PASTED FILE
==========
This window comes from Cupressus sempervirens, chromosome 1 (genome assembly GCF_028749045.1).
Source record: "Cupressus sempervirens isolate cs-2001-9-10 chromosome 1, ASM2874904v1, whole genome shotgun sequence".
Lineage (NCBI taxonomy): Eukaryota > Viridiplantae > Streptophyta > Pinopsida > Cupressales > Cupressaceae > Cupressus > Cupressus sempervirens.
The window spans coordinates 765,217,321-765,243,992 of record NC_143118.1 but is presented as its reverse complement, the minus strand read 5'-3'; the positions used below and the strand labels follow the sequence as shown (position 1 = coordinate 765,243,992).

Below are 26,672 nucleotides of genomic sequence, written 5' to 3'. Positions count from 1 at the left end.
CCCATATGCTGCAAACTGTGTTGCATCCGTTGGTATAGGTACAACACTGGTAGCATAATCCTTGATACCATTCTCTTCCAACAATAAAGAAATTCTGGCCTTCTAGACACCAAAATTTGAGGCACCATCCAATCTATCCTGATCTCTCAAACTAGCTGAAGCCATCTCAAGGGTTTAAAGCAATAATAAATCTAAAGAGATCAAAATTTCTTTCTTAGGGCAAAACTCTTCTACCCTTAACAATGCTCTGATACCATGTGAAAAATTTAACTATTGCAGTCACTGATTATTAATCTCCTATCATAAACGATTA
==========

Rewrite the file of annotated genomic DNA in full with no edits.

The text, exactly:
This window comes from Cupressus sempervirens, chromosome 1 (genome assembly GCF_028749045.1).
Source record: "Cupressus sempervirens isolate cs-2001-9-10 chromosome 1, ASM2874904v1, whole genome shotgun sequence".
Lineage (NCBI taxonomy): Eukaryota > Viridiplantae > Streptophyta > Pinopsida > Cupressales > Cupressaceae > Cupressus > Cupressus sempervirens.
The window spans coordinates 765,217,321-765,243,992 of record NC_143118.1 but is presented as its reverse complement, the minus strand read 5'-3'; the positions used below and the strand labels follow the sequence as shown (position 1 = coordinate 765,243,992).

Below are 26,672 nucleotides of genomic sequence, written 5' to 3'. Positions count from 1 at the left end.
CCCATATGCTGCAAACTGTGTTGCATCCGTTGGTATAGGTACAACACTGGTAGCATAATCCTTGATACCATTCTCTTCCAACAATAAAGAAATTCTGGCCTTCTAGACACCAAAATTTGAGGCACCATCCAATCTATCCTGATCTCTCAAACTAGCTGAAGCCATCTCAAGGGTTTAAAGCAATAATAAATCTAAAGAGATCAAAATTTCTTTCTTAGGGCAAAACTCTTCTACCCTTAACAATGCTCTGATACCATGTGAAAAATTTAACTATTGCAGTCACTGATTATTAATCTCCTATCATAAACGATTA